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Steve Jobs on DRM (Digital Rights Management)

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February 6, 2007

Steve Jobs on DRM (Digital Rights Management)

Steve Jobs on DRM (Digital Rights Management)

February 7, 2007 With the big four record companies making a majority of their profits from completely insecure CDs that can be turned into MP3s and uploaded onto the Internet in less than half an hour, when does it become ridiculous for them insist on locking up their digital sales with restrictive DRM that hinders the rights of the paid user, while doing nothing to hinder piracy? Steve Jobs is the latest to throw his opinion in the ring - and coming from the only success story of the digital music era, his words are sure to turn heads.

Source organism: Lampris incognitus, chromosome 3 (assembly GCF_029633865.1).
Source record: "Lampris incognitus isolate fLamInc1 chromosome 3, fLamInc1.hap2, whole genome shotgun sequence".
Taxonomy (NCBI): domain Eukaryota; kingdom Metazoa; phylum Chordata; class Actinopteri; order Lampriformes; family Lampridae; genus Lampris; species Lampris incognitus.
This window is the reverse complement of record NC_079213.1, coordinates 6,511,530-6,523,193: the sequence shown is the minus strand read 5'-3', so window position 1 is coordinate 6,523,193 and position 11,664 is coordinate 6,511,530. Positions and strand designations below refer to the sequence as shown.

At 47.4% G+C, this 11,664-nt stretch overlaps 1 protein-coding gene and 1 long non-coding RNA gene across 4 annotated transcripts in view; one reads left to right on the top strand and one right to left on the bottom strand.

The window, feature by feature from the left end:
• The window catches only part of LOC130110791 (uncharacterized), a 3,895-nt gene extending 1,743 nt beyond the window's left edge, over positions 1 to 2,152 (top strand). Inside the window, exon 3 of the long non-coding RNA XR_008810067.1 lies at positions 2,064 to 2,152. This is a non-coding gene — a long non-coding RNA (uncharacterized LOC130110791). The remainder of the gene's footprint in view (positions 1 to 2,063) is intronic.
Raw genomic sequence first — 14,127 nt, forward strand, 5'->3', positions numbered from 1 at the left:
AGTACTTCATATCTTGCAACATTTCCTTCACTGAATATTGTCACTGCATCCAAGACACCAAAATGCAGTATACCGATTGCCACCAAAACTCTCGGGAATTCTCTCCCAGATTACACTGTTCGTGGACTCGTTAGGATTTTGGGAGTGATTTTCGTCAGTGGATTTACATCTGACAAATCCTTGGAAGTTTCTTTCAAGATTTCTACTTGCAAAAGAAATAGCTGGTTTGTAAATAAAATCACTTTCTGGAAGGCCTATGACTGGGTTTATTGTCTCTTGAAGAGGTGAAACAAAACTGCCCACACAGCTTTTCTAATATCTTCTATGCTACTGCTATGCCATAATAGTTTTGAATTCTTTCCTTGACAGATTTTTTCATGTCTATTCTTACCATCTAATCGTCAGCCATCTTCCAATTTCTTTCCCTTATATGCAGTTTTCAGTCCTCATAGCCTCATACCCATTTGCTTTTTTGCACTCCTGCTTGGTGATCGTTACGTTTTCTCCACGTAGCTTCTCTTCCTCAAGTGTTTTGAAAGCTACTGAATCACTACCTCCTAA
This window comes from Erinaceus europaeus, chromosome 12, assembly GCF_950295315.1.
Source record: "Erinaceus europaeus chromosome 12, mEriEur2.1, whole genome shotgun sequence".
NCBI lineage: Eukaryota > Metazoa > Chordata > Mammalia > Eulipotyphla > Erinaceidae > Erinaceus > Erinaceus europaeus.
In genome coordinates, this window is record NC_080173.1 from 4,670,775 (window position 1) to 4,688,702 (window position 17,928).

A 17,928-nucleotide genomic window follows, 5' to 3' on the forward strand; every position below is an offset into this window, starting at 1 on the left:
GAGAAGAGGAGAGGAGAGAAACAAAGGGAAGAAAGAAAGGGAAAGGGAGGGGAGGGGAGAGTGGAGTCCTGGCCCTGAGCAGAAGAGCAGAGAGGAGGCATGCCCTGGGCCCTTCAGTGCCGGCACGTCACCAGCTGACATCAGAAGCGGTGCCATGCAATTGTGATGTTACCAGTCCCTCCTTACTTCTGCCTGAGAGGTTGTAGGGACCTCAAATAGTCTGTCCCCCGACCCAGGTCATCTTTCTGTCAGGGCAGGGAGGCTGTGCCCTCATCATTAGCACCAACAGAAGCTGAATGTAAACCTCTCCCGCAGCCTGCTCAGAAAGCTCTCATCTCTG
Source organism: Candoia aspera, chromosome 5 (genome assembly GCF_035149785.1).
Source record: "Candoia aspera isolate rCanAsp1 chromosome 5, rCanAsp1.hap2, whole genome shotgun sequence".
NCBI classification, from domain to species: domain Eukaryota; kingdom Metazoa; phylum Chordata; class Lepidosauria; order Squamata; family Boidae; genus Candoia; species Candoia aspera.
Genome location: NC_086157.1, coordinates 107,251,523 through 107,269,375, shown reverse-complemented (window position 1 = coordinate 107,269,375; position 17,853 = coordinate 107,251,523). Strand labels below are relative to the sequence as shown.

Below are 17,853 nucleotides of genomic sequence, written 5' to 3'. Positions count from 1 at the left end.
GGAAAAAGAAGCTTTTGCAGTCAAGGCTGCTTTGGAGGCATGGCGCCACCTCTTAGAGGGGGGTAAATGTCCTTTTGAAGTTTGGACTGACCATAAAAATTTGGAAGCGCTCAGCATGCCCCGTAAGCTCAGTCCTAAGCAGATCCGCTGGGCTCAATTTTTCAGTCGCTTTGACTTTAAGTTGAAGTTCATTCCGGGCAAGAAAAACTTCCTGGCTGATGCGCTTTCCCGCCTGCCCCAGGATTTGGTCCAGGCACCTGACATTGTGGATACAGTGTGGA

"Why would the big four music companies [ever] agree to let Apple and others distribute their music without using DRM systems to protect it? The simplest answer is because DRMs haven't worked, and may never work, to halt music piracy. ... Much of the concern over DRM systems has arisen in European countries. Perhaps those unhappy with the current situation should redirect their energies towards persuading the music companies to sell their music DRM-free. ... Convincing them to license their music to Apple and others DRM-free will create a truly interoperable music marketplace. Apple will embrace this wholeheartedly."

Apple via Engadget

About the Author
Tim Hanlon Tim originally came to Gizmag as a developer, much to the dismay of anyone who had to maintain, build on, or rewrite his code. After wearing every other hat that didn't have a head for it, he became CEO in 2010. He's a racing sim tragic, an amateur martial artist, a nacho enthusiast, and a (mostly) reformed electronic musician.   All articles by Tim Hanlon
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